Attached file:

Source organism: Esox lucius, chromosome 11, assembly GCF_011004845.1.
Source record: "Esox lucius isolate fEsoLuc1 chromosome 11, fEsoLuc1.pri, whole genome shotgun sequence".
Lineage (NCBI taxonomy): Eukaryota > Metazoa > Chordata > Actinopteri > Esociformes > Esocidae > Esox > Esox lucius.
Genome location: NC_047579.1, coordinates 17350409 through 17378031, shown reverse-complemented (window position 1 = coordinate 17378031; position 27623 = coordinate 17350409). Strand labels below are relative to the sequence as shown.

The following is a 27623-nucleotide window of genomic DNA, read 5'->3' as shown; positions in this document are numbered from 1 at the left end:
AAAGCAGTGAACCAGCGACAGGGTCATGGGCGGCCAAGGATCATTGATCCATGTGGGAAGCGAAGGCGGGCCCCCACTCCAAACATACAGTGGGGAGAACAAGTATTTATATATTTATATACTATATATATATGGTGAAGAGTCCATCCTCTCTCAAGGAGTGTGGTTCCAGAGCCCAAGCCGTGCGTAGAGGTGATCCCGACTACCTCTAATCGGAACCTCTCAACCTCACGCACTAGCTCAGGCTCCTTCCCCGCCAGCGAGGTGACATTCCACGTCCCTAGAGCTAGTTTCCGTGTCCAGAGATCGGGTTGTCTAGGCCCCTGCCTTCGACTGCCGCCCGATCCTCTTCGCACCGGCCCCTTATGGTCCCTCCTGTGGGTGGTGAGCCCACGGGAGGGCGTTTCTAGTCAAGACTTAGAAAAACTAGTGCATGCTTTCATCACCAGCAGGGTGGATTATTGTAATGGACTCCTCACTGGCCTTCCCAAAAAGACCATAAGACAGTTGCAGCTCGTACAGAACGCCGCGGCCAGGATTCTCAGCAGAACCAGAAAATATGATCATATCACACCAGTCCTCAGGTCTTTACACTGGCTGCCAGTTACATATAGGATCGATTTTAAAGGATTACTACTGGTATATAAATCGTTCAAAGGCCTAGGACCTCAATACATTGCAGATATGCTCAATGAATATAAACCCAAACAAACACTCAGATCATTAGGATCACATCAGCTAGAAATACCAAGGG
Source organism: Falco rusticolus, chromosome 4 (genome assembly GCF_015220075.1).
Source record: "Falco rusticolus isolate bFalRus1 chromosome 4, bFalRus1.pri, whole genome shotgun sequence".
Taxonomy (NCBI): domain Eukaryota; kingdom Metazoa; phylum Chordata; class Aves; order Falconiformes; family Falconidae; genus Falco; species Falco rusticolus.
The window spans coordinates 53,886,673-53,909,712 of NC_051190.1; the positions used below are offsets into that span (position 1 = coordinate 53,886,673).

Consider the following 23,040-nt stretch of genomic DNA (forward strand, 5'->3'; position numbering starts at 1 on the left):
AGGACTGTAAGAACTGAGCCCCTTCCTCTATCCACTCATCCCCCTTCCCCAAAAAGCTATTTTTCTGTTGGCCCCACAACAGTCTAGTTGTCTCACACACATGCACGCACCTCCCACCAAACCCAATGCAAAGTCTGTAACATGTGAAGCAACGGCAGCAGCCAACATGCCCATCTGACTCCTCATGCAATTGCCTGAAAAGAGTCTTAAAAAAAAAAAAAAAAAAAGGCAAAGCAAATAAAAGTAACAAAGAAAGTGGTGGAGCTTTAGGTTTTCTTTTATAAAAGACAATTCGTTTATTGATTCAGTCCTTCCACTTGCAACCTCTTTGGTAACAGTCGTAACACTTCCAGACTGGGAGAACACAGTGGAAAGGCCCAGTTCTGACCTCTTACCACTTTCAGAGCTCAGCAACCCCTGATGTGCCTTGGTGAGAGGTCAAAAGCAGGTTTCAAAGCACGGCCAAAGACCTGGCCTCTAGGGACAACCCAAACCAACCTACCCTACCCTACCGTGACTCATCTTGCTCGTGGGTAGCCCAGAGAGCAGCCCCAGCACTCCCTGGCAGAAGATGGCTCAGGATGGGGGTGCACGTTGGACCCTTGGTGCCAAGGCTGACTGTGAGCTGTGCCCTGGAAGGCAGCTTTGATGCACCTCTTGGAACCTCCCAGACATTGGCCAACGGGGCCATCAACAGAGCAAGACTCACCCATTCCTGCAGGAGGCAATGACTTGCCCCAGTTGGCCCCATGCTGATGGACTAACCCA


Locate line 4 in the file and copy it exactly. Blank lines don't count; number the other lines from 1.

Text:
Genome location: NC_047579.1, coordinates 17350409 through 17378031, shown reverse-complemented (window position 1 = coordinate 17378031; position 27623 = coordinate 17350409). Strand labels below are relative to the sequence as shown.